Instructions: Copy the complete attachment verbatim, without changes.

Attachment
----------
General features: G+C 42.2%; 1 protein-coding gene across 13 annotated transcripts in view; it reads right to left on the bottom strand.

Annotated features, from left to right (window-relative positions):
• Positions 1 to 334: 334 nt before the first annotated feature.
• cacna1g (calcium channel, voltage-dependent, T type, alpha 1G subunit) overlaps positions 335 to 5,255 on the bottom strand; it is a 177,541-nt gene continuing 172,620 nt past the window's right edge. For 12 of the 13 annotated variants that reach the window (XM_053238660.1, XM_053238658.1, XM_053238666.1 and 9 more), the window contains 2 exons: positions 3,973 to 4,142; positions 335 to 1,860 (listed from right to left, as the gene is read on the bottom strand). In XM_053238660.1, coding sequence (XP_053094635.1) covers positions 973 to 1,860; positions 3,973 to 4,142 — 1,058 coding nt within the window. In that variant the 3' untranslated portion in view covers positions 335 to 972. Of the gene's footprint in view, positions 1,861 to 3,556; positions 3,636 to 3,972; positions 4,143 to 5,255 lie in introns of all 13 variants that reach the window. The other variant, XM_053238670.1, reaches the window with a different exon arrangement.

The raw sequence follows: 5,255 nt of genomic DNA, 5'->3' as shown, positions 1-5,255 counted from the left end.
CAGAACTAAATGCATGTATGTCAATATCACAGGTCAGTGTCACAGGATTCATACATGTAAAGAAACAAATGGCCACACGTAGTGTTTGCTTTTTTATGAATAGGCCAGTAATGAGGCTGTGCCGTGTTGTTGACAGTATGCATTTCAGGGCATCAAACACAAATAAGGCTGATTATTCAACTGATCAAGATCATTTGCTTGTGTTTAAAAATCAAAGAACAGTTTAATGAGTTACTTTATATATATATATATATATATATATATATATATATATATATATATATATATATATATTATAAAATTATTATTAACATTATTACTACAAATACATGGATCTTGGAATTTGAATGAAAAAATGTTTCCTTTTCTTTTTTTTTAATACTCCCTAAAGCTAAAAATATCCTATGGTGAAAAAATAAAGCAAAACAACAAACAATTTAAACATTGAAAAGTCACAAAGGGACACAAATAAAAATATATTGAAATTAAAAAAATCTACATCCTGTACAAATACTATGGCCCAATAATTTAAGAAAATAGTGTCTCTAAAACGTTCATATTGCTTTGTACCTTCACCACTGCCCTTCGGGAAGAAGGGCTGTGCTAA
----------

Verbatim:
General features: G+C 42.2%; 1 protein-coding gene across 13 annotated transcripts in view; it reads right to left on the bottom strand.

Annotated features, from left to right (window-relative positions):
• Positions 1 to 334: 334 nt before the first annotated feature.
• cacna1g (calcium channel, voltage-dependent, T type, alpha 1G subunit) overlaps positions 335 to 5,255 on the bottom strand; it is a 177,541-nt gene continuing 172,620 nt past the window's right edge. For 12 of the 13 annotated variants that reach the window (XM_053238660.1, XM_053238658.1, XM_053238666.1 and 9 more), the window contains 2 exons: positions 3,973 to 4,142; positions 335 to 1,860 (listed from right to left, as the gene is read on the bottom strand). In XM_053238660.1, coding sequence (XP_053094635.1) covers positions 973 to 1,860; positions 3,973 to 4,142 — 1,058 coding nt within the window. In that variant the 3' untranslated portion in view covers positions 335 to 972. Of the gene's footprint in view, positions 1,861 to 3,556; positions 3,636 to 3,972; positions 4,143 to 5,255 lie in introns of all 13 variants that reach the window. The other variant, XM_053238670.1, reaches the window with a different exon arrangement.

The raw sequence follows: 5,255 nt of genomic DNA, 5'->3' as shown, positions 1-5,255 counted from the left end.
CAGAACTAAATGCATGTATGTCAATATCACAGGTCAGTGTCACAGGATTCATACATGTAAAGAAACAAATGGCCACACGTAGTGTTTGCTTTTTTATGAATAGGCCAGTAATGAGGCTGTGCCGTGTTGTTGACAGTATGCATTTCAGGGCATCAAACACAAATAAGGCTGATTATTCAACTGATCAAGATCATTTGCTTGTGTTTAAAAATCAAAGAACAGTTTAATGAGTTACTTTATATATATATATATATATATATATATATATATATATATATATATATATATATATATTATAAAATTATTATTAACATTATTACTACAAATACATGGATCTTGGAATTTGAATGAAAAAATGTTTCCTTTTCTTTTTTTTTAATACTCCCTAAAGCTAAAAATATCCTATGGTGAAAAAATAAAGCAAAACAACAAACAATTTAAACATTGAAAAGTCACAAAGGGACACAAATAAAAATATATTGAAATTAAAAAAATCTACATCCTGTACAAATACTATGGCCCAATAATTTAAGAAAATAGTGTCTCTAAAACGTTCATATTGCTTTGTACCTTCACCACTGCCCTTCGGGAAGAAGGGCTGTGCTAA